Giving flowers to the living
Some will no doubt consider this idea morbid, depressing, narcissistic, weird, unprecedented, heretical or worse. We did it, and I’m so glad. I hope to live to see it become a trend.
There’s a country song recorded in 1960 by Foggy Mountain Boys Lester Flatt on guitar and Earl Scruggs on banjo that asked this poignant question, “Won’t you give me my flowers while I’m living and let me enjoy them while I can? Please don’t wait till I’m ready to be buried and then slip some lilies in my hand.”
About a month before my last birthday, my wife asked me what I would like. I said, in short, “No surprises. No gifts. I have everything I need. I would, however, enjoy having my immediate family come give me my flowers while I’m living.”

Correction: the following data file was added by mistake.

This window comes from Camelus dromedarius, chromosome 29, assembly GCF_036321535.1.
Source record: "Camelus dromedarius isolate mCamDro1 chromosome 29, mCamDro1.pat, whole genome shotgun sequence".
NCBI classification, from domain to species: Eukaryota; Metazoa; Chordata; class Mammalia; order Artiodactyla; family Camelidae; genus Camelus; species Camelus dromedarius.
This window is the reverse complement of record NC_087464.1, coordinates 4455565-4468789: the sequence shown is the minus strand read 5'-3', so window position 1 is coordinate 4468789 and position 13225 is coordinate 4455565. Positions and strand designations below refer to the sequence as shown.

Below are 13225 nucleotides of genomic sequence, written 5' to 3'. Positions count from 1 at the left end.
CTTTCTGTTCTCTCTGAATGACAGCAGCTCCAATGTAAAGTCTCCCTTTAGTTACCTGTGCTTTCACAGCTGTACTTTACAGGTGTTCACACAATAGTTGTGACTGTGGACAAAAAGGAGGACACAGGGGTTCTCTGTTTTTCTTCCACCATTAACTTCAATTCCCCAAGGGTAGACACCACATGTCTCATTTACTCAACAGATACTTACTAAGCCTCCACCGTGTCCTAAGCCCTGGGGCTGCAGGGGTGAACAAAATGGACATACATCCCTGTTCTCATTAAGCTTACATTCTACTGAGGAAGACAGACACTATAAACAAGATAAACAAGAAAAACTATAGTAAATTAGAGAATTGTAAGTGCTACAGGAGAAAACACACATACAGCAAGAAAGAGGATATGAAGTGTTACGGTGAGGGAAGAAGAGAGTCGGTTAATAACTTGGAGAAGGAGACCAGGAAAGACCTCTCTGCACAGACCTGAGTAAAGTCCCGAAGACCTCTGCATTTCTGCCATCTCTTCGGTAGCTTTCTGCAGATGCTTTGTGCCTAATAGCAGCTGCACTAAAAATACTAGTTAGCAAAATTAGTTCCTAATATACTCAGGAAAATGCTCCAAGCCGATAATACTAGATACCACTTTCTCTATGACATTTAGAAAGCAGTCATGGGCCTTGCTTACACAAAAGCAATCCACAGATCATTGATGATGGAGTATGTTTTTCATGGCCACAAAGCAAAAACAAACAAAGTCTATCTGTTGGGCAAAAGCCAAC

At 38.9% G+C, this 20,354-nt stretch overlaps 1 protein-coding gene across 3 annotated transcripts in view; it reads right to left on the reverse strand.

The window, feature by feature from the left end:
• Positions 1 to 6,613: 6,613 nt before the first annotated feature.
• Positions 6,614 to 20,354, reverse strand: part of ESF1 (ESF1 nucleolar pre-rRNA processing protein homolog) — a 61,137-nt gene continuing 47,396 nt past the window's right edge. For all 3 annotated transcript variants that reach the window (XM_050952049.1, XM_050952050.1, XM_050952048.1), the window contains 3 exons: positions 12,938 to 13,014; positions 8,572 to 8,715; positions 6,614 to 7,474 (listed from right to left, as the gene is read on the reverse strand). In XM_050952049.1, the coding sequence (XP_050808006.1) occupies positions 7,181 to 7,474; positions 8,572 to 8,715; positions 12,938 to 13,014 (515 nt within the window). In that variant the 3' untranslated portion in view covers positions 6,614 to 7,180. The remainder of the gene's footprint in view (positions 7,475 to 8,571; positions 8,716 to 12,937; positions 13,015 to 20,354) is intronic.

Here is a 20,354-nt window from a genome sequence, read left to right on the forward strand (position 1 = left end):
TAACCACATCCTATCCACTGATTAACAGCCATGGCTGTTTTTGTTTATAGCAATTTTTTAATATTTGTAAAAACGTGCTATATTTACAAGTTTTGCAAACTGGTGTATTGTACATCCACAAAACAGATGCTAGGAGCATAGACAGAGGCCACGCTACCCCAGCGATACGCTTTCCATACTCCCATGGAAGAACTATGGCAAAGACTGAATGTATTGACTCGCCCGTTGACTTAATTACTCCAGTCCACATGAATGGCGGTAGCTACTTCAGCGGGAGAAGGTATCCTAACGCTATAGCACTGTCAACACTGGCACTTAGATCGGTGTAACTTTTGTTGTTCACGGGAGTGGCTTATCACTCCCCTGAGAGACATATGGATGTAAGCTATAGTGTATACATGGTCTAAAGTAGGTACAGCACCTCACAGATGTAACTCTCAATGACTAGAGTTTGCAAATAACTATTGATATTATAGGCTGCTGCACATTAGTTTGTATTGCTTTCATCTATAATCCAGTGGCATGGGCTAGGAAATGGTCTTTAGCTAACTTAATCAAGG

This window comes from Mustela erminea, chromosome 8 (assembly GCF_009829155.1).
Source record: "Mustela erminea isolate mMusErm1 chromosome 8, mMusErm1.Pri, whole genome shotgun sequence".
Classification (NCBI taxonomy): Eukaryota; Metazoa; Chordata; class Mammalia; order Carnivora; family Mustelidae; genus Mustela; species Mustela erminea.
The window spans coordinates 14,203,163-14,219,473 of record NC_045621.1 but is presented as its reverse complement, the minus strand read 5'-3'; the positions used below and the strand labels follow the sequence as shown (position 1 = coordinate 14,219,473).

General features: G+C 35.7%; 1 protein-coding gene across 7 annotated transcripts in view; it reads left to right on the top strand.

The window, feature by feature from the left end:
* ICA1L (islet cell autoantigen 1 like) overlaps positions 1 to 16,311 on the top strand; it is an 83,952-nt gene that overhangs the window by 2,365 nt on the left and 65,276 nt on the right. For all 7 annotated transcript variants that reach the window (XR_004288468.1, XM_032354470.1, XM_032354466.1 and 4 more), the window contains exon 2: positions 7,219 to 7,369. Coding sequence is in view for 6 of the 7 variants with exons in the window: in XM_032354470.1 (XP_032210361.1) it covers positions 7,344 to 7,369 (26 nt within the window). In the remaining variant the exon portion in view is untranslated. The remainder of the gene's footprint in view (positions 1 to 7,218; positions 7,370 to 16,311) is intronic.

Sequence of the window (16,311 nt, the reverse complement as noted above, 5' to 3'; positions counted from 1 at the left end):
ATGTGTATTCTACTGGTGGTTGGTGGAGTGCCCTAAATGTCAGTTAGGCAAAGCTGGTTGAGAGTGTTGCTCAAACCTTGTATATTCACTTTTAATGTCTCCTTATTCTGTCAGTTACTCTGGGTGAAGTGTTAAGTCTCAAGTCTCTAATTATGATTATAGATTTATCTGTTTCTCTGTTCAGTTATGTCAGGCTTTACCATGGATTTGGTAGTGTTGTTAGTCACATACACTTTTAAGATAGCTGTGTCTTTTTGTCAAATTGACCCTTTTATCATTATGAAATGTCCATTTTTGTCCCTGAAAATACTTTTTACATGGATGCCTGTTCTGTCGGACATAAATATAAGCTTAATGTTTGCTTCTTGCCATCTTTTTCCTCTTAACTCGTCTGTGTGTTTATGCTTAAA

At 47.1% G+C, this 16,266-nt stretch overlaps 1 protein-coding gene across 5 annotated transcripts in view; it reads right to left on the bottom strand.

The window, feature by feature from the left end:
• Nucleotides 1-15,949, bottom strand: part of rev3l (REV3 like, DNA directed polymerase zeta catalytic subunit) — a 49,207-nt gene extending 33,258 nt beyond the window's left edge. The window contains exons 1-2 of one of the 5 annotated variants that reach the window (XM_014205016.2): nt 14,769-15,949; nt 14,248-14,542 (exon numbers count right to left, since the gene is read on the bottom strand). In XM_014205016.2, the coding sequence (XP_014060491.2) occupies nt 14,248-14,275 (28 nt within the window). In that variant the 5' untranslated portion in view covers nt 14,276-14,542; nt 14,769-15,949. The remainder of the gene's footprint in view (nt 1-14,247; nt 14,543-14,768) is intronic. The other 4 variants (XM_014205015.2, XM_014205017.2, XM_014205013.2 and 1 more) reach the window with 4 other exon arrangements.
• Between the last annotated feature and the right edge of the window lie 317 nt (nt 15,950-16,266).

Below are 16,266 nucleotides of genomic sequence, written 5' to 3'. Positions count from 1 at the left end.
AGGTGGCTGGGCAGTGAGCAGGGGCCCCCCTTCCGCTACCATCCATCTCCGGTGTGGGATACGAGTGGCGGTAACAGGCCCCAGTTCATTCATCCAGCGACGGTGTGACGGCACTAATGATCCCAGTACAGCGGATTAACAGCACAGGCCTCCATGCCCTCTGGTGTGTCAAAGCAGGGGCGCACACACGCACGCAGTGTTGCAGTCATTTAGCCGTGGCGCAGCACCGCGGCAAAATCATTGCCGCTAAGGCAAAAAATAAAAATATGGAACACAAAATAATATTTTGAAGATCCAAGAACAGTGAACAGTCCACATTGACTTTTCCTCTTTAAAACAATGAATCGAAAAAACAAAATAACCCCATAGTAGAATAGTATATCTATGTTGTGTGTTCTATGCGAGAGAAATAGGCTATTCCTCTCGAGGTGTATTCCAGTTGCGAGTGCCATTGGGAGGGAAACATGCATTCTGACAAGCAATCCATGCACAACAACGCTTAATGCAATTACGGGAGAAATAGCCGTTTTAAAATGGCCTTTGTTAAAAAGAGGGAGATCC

They came: brother, brother’s wife, our sons and their wives and our six grandchildren. After enjoying the matriarch’s sumptuous feast, we 15 sat in a circle in the great room. Our oldest grandchild volunteered to go first. Some tributes to the patriarch were typed and some were handwritten; some speakers used outlines and some spoke straight from the heart without notes. A first cousin 1,000 miles away emailed her fond memories. Our youngest grandson, instead of a speech, presented a cartoon of three panels he had created on the computer to celebrate our taking him and his cousin, our youngest granddaughter, to the Children’s Museum in Indianapolis for an overnight.
A daughter-in-law recorded the hour-long lovefest. Probably no one present will forget it. My 80th was the best birthday I could ever have.
American poet Berton Braley wrote, “If you think some praise is due him / Now’s the time to slip it to him, / For he cannot read his tombstone when he’s dead.”